If you’ve been following us here at ShotRockers for a while you may know that I’m currently in the middle of a pretty epic photo adventure. For the past 3½ months and for one more month I’ve been traveling all over to get great photos and to continue making more classes (we are currently working on 3 new ones!). More than anything I keep getting questions about what it is I use to get my photos and to be honest I use a lot of stuff, and not just photography related gear. So what I’ve decided to do is to make a list of everything that I use to get my images, photo gear and other and for the next little while I’ll be writing the occasional blog post about each of the following items that help me to get my shots. But before I write individual posts here is a little list and a brief description.
Mountain Khakis – I LOVE mountain khakis clothes! I know it sounds a bit odd to be loyal to one brand of clothes and just for the record I do wear other clothes as well but when traveling I usually only take MKs. If you are looking for durable, good looking, but still quality clothes then look no further than Mountain Khakis. I can’t recommend them enough.
Headlamp – There is nothing worse than waking up at 3:00am, driving to a scouted out location, and gearing up for a great photo day only to find out that you don’t have a light. Needless to say this has happened to me more than a couple of times. For this reason I always leave an extra headlamp both in my camera bag and in my car. You can’t get the shot if you can’t find it.
LED Flashlight – This may seem a bit redundant but when light painting in photography you need a high-powered light that isn’t going to cast a funky color to your subject. LED flashlights, while still relatively new, do a crazy good job of painting whatever I need; from Delicate Arch in Arches National Park to the old school bus from Into the Wild in Alaska, I love these things.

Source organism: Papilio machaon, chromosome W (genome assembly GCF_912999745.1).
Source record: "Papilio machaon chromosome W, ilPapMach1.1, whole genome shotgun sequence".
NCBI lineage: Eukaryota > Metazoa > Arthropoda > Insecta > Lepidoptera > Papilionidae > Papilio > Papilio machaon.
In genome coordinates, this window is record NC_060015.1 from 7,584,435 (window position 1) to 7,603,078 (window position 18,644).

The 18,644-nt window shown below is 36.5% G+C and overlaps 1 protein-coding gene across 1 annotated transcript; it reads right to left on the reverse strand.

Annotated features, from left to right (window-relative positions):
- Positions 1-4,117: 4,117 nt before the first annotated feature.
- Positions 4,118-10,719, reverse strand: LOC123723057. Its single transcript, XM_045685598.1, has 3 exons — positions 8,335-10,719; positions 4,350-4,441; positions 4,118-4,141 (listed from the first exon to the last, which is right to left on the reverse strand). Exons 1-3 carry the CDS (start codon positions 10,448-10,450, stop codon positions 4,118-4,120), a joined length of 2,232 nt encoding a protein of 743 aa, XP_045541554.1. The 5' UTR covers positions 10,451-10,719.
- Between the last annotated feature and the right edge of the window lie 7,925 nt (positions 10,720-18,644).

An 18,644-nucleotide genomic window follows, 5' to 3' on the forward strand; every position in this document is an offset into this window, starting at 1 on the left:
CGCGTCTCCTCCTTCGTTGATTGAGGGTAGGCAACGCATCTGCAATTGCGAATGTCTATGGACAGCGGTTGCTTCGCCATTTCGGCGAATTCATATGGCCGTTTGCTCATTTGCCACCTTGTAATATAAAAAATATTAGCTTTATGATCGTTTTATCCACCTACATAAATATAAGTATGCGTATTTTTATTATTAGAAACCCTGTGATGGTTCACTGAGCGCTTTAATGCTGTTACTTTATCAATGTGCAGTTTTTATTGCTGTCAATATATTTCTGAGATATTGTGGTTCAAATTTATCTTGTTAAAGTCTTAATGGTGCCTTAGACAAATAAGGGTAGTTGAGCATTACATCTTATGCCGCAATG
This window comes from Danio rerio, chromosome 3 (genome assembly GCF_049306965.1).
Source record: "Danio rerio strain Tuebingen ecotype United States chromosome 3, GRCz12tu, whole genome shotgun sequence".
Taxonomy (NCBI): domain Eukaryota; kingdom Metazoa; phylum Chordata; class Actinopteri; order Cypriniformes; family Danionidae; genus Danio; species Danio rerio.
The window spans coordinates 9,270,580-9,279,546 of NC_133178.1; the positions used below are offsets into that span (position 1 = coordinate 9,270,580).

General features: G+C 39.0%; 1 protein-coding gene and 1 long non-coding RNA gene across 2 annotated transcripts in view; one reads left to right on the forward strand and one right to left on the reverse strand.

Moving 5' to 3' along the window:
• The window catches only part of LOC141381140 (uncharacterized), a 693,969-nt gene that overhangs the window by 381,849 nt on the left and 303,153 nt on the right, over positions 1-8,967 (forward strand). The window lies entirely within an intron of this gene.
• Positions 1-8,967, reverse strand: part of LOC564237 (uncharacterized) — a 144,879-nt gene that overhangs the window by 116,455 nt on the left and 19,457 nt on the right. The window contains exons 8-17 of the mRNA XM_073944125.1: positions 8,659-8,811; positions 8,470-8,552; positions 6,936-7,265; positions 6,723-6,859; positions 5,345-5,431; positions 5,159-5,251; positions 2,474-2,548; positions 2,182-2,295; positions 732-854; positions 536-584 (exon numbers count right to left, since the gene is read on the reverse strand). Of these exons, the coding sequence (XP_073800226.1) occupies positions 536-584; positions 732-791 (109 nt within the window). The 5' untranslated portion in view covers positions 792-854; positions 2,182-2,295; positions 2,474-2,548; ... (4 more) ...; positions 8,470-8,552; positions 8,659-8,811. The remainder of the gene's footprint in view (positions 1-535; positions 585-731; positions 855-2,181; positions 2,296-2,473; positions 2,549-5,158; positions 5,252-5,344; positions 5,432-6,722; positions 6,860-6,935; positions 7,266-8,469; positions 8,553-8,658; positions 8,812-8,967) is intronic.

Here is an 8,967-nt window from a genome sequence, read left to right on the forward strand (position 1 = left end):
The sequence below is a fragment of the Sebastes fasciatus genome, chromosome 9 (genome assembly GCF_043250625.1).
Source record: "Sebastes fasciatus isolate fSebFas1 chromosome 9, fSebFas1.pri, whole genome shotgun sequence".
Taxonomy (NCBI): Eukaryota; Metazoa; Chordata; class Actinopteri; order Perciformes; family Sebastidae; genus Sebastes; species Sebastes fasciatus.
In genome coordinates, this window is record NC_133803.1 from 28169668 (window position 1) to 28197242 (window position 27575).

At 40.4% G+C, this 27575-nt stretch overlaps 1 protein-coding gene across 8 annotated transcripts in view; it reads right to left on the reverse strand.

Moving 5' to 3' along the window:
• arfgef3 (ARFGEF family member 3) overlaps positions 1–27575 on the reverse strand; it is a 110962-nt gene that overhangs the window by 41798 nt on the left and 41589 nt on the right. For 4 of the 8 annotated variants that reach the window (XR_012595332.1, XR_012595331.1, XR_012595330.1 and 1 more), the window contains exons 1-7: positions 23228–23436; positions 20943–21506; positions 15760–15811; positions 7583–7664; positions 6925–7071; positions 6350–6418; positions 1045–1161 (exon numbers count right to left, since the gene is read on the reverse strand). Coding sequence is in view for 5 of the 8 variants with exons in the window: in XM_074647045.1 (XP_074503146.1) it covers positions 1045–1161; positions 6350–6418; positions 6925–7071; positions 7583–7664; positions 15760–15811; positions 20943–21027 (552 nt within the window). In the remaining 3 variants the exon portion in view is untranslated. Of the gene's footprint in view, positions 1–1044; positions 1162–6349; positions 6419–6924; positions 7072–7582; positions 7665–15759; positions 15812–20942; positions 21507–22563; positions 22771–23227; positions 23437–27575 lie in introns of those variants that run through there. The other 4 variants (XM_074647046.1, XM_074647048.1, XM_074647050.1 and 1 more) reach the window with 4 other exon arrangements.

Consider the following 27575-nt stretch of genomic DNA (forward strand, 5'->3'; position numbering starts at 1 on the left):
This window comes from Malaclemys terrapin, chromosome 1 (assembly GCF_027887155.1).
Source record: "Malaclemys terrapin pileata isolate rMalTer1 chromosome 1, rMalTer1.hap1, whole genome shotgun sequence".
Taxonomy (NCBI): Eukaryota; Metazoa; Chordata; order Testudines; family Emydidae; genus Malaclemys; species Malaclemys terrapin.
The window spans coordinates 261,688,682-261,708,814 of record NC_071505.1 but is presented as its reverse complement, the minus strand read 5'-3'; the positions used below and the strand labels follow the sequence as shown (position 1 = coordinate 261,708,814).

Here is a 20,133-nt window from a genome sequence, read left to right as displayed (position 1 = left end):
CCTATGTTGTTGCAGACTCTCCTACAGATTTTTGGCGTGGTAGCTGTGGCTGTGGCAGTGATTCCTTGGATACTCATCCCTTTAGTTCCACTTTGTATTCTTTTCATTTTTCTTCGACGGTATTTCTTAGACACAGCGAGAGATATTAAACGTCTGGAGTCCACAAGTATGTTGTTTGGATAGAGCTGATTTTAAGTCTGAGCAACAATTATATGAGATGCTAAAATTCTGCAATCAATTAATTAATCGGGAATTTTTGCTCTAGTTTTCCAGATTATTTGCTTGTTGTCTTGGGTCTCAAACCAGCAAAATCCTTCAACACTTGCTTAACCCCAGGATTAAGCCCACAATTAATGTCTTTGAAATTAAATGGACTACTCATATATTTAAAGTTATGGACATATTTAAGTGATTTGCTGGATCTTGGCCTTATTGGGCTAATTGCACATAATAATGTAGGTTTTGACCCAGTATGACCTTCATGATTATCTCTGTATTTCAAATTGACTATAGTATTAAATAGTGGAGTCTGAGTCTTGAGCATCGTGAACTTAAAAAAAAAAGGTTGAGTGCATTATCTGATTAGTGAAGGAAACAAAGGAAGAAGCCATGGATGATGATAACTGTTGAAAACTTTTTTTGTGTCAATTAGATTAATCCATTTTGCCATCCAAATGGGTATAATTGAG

Nalgene water bottle – when out taking photographs, especially when you are planning on being active, water is king. You must stay hydrated and be ready for a long day even if you were only initially planning on being out for a couple of hours. I usually take an extra one just in case I decide on the fly to do some extra hiking.
Appropriate footwear – I actually have two kinds of footwear that I choose from when out shooting: #1 I have a great pare of Hi-Tec Altitude hiking boots. They are durable enough for a strenuous hike but lightweight enough that I can go all day. Additionally they give me the traction I need when hiking on less than ideal trails, and it also helps that they are super comfortable. The second pair of footwear that I always take with me is a pair of Chacos Z/2 sandals. Chacos are the greatest invention for outdoor lovers since the water bottle. They are comfortable, offer great support and with them I never have to question whether or not to get in the water to get a shot. In addition to great shoes, good/lightweight wool socks are a must.
Layers – often before going out to shoot I check the weather report, however weather in the mountains especially can change without any notice. That is why it is crucial to take some sort of jacket that will protect against the elements if needed. My personal favorite is a the Arc’teryx Gamma LT jacket.